I can knit continental style and I don’t wrap the yarn at all. I put it over my index finger and curl my other fingers around it, kind of tensioning it along the needle. Anything else and my tension is too tight. I agree about the purl though and even if I knit conti, I’ll purl English. You might look at combination knitting; that’s a much easier way of purling. There’s a video here and a demo at Annie Modesitt’s site -


Wow, thanks for the youtube tip! I have been knitting conti and loving it for stockinette in the round, with my index finger down on the needle. Hated purling. That CraftSanity video is great, it looks totally easy and I am going to go try it right now!

Then later today I’m going to play with the combi method…


I can’t find the video you are talking about. I went on youtube but did not see continental knitting. The combination knitting will get me confused when I come to inc and dec so I better stay away from that for now. The tip about holding the yarn just over my index finger and squeezing it inbetween my index finger and middle finger works better than wrapping it around my pinky. I just cant get the purling it seems so like more work than english style. I will keep looking for the video you where talking about.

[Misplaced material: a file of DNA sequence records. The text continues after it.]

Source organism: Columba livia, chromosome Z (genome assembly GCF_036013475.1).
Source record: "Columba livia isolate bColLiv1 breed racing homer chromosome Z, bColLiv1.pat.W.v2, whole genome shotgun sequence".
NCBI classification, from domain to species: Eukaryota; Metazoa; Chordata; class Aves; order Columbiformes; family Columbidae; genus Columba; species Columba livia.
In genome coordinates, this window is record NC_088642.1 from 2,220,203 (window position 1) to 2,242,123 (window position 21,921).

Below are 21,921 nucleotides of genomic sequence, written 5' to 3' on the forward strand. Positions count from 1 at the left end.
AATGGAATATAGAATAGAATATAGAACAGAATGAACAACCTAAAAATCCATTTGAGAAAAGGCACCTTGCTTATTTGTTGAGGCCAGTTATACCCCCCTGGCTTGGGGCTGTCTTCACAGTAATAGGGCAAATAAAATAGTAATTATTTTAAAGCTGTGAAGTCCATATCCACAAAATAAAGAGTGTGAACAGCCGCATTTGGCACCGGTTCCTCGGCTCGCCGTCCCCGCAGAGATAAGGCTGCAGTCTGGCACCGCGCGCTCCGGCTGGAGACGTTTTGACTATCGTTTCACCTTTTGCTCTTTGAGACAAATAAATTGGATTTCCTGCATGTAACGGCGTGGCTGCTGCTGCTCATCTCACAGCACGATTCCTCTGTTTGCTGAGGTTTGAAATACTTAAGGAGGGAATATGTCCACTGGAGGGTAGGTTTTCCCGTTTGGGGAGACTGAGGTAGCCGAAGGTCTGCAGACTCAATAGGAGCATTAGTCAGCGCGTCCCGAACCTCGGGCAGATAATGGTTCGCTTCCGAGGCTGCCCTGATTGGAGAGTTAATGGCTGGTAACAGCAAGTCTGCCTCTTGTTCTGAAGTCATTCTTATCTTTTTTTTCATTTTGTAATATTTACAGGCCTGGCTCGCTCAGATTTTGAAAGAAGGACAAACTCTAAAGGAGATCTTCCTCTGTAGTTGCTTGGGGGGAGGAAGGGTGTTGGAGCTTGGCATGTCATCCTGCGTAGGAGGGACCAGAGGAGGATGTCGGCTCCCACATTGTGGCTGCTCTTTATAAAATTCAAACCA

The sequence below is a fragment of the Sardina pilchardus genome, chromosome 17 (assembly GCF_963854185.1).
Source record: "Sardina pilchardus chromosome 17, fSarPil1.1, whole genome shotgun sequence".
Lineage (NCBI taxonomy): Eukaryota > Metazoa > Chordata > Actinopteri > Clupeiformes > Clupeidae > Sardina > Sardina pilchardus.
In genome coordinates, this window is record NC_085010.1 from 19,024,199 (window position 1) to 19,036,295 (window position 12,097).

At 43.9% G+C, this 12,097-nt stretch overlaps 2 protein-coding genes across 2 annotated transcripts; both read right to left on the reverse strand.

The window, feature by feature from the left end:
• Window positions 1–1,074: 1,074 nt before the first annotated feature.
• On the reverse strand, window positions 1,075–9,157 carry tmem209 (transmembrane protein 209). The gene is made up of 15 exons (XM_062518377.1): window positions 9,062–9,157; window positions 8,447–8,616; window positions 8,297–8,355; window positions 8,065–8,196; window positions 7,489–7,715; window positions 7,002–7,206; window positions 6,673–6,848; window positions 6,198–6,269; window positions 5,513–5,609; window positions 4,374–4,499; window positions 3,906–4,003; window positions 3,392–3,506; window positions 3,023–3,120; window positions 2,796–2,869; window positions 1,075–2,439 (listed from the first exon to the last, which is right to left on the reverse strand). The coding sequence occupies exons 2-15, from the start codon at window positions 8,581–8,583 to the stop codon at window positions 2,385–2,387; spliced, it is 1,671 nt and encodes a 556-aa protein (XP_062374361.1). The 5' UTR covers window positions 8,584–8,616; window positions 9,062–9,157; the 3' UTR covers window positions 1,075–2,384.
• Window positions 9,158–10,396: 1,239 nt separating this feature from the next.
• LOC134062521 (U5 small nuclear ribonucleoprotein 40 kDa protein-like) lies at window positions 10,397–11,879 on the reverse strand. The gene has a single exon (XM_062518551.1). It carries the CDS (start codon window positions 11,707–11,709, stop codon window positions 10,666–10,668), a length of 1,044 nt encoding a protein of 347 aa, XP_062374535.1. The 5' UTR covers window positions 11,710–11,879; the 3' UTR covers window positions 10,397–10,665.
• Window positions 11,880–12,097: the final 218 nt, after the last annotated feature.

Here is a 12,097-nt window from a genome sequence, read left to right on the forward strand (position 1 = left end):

Here’s the link


That is a great video, thanks. When I hold my pinky and ring finger together the yarn has no tension because I have no meat on my fingers there. I have a space when I put my fingers together. I can see how much faster it is than the way I do it. I hold my yarn in my right hand exactly the way she shows. I just hold it between my thumb and middle finger. I thought I was the only one that did it that way. I could never get the hang of wrapping it around my fingers. With her method my tension is so loose I will have to use a needle four times smaller. :teehee:

You may find that with practice, your tension will tighten up. Wasn’t it different when you first started than it is now?